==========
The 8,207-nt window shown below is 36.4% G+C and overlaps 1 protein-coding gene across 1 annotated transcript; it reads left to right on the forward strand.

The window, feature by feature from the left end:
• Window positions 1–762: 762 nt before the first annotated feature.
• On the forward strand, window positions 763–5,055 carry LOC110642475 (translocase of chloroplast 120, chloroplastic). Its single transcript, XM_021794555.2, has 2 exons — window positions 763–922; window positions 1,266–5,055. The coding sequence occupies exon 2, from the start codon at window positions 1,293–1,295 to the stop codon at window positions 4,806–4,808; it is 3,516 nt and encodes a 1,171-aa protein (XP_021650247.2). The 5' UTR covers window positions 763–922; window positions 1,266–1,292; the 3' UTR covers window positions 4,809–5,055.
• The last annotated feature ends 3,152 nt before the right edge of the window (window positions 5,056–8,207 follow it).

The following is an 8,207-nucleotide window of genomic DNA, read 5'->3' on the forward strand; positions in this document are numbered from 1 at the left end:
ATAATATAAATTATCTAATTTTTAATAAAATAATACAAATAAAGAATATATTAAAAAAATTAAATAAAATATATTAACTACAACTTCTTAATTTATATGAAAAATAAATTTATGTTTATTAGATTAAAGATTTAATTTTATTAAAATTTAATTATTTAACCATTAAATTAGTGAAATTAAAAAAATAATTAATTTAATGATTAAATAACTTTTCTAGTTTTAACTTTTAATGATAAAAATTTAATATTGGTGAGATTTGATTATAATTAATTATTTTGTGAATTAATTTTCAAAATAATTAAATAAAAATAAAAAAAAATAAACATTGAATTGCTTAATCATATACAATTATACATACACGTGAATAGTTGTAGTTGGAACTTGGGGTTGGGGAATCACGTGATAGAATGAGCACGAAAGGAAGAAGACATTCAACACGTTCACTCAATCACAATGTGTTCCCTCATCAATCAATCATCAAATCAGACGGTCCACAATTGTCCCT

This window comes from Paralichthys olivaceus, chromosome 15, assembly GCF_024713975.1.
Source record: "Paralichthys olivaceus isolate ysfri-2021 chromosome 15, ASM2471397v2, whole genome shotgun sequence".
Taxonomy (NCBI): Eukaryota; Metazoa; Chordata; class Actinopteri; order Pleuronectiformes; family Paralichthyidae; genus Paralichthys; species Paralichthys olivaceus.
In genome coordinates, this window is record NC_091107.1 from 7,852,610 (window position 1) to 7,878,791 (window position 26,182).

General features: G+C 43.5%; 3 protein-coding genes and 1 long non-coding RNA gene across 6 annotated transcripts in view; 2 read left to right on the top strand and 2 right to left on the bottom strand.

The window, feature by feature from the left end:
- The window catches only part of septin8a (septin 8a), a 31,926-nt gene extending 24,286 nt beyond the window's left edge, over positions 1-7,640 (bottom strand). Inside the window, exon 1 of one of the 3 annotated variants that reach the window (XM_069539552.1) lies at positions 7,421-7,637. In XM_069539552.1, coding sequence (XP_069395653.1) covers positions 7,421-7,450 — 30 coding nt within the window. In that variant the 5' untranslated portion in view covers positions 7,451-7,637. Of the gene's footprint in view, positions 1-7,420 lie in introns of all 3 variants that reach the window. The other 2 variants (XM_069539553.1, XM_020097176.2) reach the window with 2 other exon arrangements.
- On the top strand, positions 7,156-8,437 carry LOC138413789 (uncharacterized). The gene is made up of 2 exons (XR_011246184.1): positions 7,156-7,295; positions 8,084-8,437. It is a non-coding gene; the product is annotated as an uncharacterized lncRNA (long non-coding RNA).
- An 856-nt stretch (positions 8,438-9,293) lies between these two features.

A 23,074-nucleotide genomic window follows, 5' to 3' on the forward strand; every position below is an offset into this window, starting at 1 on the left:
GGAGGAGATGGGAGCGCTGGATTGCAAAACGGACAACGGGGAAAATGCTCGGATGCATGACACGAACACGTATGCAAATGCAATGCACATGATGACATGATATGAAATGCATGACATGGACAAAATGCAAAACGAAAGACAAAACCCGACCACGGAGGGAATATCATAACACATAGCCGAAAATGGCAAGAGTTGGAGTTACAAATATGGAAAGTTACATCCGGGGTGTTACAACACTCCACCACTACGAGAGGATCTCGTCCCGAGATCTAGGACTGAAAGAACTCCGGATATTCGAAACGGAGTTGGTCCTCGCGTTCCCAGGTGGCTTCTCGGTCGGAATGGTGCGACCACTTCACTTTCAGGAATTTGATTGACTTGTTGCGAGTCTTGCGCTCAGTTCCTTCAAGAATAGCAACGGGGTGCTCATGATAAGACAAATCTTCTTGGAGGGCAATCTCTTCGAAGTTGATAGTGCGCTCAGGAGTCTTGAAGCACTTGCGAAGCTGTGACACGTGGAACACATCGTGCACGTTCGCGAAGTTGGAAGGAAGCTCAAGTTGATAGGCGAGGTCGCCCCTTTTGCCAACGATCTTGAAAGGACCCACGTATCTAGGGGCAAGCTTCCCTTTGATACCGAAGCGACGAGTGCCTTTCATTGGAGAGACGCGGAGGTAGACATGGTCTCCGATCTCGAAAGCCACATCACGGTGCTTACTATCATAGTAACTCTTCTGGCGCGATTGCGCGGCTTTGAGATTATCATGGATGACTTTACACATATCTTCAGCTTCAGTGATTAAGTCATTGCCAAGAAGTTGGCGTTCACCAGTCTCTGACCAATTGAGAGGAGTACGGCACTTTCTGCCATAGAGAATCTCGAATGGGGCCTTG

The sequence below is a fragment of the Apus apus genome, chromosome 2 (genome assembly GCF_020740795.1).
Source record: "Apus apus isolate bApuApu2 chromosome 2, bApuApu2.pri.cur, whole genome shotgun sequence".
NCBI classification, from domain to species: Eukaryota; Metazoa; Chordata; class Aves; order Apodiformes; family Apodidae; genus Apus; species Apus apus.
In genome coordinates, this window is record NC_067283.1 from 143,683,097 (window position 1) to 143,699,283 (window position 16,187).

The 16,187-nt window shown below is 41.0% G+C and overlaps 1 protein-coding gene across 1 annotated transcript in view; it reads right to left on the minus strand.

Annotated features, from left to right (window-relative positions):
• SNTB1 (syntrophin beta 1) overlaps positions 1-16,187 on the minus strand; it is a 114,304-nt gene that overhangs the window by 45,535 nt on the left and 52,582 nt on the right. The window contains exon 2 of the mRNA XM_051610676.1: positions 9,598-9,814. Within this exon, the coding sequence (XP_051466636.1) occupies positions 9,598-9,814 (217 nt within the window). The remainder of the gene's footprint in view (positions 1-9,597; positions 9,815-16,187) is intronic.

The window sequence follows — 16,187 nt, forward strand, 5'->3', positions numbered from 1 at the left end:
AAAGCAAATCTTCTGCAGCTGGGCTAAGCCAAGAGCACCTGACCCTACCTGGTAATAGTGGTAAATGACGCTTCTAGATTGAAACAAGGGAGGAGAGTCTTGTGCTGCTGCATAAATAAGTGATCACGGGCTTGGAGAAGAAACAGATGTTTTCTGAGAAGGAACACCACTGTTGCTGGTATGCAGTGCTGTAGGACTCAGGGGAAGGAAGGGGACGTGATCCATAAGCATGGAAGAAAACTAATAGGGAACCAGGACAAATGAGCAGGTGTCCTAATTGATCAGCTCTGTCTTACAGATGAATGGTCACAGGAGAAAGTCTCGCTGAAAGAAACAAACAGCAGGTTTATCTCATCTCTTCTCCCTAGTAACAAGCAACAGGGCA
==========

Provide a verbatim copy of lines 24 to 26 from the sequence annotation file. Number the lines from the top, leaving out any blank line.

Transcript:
Annotated features, from left to right (window-relative positions):
• SNTB1 (syntrophin beta 1) overlaps positions 1-16,187 on the minus strand; it is a 114,304-nt gene that overhangs the window by 45,535 nt on the left and 52,582 nt on the right. The window contains exon 2 of the mRNA XM_051610676.1: positions 9,598-9,814. Within this exon, the coding sequence (XP_051466636.1) occupies positions 9,598-9,814 (217 nt within the window). The remainder of the gene's footprint in view (positions 1-9,597; positions 9,815-16,187) is intronic.

The window sequence follows — 16,187 nt, forward strand, 5'->3', positions numbered from 1 at the left end: